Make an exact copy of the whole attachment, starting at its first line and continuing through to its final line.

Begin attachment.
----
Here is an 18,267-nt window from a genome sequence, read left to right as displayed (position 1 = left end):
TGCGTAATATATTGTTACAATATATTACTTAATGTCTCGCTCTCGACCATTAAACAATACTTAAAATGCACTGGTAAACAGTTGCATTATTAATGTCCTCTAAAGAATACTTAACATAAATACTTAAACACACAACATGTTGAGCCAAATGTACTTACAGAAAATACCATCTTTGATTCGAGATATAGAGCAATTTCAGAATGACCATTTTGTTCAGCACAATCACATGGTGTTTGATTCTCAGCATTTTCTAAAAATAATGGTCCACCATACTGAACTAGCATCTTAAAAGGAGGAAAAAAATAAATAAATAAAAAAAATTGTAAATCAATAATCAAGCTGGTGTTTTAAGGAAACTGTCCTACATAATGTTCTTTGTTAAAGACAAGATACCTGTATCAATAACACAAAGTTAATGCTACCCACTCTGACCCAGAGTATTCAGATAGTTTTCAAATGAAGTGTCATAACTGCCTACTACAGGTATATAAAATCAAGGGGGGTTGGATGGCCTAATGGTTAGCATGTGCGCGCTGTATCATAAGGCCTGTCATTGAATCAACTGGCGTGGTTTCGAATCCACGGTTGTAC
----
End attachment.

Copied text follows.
Here is an 18,267-nt window from a genome sequence, read left to right as displayed (position 1 = left end):
TGCGTAATATATTGTTACAATATATTACTTAATGTCTCGCTCTCGACCATTAAACAATACTTAAAATGCACTGGTAAACAGTTGCATTATTAATGTCCTCTAAAGAATACTTAACATAAATACTTAAACACACAACATGTTGAGCCAAATGTACTTACAGAAAATACCATCTTTGATTCGAGATATAGAGCAATTTCAGAATGACCATTTTGTTCAGCACAATCACATGGTGTTTGATTCTCAGCATTTTCTAAAAATAATGGTCCACCATACTGAACTAGCATCTTAAAAGGAGGAAAAAAATAAATAAATAAAAAAAATTGTAAATCAATAATCAAGCTGGTGTTTTAAGGAAACTGTCCTACATAATGTTCTTTGTTAAAGACAAGATACCTGTATCAATAACACAAAGTTAATGCTACCCACTCTGACCCAGAGTATTCAGATAGTTTTCAAATGAAGTGTCATAACTGCCTACTACAGGTATATAAAATCAAGGGGGGTTGGATGGCCTAATGGTTAGCATGTGCGCGCTGTATCATAAGGCCTGTCATTGAATCAACTGGCGTGGTTTCGAATCCACGGTTGTAC